Depositional and Diagenetic Controls on Khuff Reservoir Characteristics in the South Pars Gasfield, Offshore Iran
This synthesis is based on information already published. Key relationships regarding factors that determine Khuff porosity are highlighted from three recent articles in AAPG Bulletin and Journal of Petroleum Geology.
Khuff reservoirs in Well A of the South Pars gasfield are presently at 2.8-3.3 km depth, but the mineralogic composition of each layer and the pore spaces present were formed in near-surface settings and have been little modified during burial, except by infilling with stylolite-derived calcite and dolomite cement. Bulk chemical analyses show that anhydrite occurs almost exclusively in the dolostone intervals, whereas the limestones are anhydrite-free. This association reflects dolomitization in the sediments underlying restricted lagoons and sabkhas where both anhydrite and dolomite formed from evaporatively concentrated seawater. Limestone intervals were preserved from dolomitization in part because of deposition during times when the Khuff shelf-lagoon was flooded to overall greatest depths by normal marine waters during transgression and early-highstand. The anhydrite-dolomite association indicates that there has been little large-scale redistribution or late introduction of anhydrite. Porosity creation by meteoric leaching is nevertheless likely to be important both in limestones, forming moldic and other vuggy pores, and in dolostones, where vug-forming Ca-sulfate dissolution is the expected result.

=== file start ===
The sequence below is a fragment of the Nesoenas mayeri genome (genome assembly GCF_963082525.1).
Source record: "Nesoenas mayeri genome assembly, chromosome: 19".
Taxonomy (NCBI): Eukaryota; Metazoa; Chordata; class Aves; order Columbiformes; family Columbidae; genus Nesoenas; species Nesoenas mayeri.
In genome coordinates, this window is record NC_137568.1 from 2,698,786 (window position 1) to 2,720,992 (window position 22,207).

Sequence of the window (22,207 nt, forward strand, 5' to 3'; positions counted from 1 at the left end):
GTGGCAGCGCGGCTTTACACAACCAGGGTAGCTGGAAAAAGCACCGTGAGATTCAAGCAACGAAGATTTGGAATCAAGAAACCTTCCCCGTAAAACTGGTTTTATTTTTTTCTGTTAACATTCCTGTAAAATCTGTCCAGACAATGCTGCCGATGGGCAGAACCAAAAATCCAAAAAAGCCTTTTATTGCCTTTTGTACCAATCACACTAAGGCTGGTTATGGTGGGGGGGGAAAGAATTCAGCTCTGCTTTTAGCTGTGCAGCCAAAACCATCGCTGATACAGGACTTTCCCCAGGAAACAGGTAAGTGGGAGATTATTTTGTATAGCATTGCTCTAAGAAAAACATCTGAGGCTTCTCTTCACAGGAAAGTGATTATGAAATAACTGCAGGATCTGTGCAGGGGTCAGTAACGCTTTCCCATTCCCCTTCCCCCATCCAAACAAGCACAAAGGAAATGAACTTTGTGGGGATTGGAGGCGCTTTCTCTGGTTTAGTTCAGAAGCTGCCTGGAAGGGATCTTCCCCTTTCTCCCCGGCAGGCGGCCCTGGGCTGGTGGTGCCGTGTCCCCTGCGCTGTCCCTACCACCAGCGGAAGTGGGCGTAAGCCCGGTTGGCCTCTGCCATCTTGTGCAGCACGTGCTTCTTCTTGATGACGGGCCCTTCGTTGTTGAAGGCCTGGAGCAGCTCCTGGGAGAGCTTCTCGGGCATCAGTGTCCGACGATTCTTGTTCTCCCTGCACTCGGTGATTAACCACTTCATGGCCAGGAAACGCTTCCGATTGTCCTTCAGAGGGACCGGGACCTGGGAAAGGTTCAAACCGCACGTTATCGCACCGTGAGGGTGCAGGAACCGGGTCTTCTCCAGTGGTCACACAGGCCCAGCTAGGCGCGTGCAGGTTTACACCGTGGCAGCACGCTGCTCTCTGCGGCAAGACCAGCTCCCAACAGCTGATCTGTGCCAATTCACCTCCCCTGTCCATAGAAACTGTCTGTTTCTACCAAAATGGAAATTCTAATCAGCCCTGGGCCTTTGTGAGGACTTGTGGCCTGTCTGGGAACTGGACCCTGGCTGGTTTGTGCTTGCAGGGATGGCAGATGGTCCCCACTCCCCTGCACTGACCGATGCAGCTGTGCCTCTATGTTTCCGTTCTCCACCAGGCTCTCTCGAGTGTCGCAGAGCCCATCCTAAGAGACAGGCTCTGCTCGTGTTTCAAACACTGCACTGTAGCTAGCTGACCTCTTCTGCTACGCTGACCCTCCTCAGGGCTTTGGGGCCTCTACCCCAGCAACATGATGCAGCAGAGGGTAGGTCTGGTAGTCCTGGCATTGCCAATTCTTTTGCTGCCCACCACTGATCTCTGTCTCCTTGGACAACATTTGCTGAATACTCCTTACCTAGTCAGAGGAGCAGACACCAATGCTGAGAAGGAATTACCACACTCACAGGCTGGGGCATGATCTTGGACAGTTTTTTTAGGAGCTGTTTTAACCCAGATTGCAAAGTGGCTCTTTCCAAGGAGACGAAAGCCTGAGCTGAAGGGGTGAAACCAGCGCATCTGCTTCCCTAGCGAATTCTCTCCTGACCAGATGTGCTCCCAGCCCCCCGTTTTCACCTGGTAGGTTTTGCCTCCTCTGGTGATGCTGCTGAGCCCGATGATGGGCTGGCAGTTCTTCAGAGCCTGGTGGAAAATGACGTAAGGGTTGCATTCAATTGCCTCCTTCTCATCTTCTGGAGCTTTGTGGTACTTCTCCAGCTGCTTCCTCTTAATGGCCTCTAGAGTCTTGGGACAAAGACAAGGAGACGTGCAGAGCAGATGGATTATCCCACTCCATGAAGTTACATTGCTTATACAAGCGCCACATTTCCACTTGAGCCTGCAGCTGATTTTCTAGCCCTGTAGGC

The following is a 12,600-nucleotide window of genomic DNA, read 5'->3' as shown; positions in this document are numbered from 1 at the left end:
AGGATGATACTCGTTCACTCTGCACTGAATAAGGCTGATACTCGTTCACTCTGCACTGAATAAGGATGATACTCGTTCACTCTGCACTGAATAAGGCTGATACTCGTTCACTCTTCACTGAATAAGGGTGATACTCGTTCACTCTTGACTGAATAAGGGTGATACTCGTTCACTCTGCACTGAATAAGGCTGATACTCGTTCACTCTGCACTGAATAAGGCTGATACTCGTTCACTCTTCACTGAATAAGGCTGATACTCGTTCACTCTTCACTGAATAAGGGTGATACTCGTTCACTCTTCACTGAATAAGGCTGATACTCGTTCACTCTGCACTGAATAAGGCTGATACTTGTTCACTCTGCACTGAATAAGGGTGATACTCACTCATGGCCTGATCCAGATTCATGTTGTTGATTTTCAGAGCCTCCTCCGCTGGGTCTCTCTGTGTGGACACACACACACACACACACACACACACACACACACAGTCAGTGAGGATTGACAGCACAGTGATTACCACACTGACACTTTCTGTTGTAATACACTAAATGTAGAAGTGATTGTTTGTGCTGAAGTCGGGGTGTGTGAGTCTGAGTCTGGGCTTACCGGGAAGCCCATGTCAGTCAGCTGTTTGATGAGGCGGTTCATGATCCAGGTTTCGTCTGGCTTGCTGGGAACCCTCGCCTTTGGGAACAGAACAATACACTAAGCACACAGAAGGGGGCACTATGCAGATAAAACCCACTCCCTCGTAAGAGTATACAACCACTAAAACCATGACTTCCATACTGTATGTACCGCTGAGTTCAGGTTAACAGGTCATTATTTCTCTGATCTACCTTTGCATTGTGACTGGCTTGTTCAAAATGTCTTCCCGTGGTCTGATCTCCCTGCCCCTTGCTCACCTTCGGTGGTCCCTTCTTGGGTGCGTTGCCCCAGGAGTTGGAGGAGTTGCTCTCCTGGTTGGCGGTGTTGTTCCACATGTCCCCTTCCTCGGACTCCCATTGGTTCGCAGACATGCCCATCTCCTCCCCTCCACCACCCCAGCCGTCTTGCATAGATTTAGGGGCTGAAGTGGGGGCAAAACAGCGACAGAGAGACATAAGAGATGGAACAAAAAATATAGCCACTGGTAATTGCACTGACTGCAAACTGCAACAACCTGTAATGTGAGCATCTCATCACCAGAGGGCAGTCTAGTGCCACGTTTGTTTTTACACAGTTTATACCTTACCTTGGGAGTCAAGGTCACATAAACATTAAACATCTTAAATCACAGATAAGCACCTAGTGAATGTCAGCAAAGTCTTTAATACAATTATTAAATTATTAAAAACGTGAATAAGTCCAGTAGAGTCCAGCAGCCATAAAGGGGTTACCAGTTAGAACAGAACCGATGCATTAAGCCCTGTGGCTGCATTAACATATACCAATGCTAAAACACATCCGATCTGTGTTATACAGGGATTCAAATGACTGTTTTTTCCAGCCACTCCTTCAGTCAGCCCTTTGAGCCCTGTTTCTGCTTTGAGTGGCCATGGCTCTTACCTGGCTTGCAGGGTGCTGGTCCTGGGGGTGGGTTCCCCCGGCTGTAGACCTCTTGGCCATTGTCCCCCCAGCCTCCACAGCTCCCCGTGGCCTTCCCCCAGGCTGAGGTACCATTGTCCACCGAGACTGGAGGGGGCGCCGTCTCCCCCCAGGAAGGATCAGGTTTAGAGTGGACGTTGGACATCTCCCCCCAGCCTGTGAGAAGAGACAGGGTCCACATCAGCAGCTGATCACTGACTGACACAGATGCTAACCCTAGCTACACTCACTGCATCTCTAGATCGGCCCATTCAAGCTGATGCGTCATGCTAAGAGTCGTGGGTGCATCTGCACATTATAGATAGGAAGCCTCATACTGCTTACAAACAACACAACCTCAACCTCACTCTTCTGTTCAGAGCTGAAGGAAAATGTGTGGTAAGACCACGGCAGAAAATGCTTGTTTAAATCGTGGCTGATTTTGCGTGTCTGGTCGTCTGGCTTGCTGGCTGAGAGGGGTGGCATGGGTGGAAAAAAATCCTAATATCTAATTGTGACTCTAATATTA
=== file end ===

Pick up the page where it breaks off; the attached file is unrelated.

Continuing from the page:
Burial diagenesis in the studied cores consists mainly of chemical compaction along stylolites and resulting cementation in close proximity to these sources of dissolved carbonate. Vertical (layer-to-layer) porosity variation in the formation is a function of stylolite frequency and anhydrite abundance. In Khuff limestones, the pores visible in thin section are mainly grain-molds and preserved-primary pores, and former pore spaces are infilled by both early calcite cement (possibly sourced from aragonite dissolution) and late calcite cement (sourced from nearby stylolites). The dolostones contain preserved-primary, moldic, and intercrystal pores, all of which are interpreted to have formed before or during eogenetic dolomitization. Dolostone pores have been partially infilled by both anhydrite and dolomite cement. Khuff porosity variation on a regional scale (Saudi Arabia, Bahrain, Qatar, Iran, UAE, Oman) is primarily controlled by increasing chemical compaction with greater burial depth and temperature.
AAPG Search and Discovery Article #90142 © 2012 AAPG Annual Convention and Exhibition, April 22-25, 2012, Long Beach, California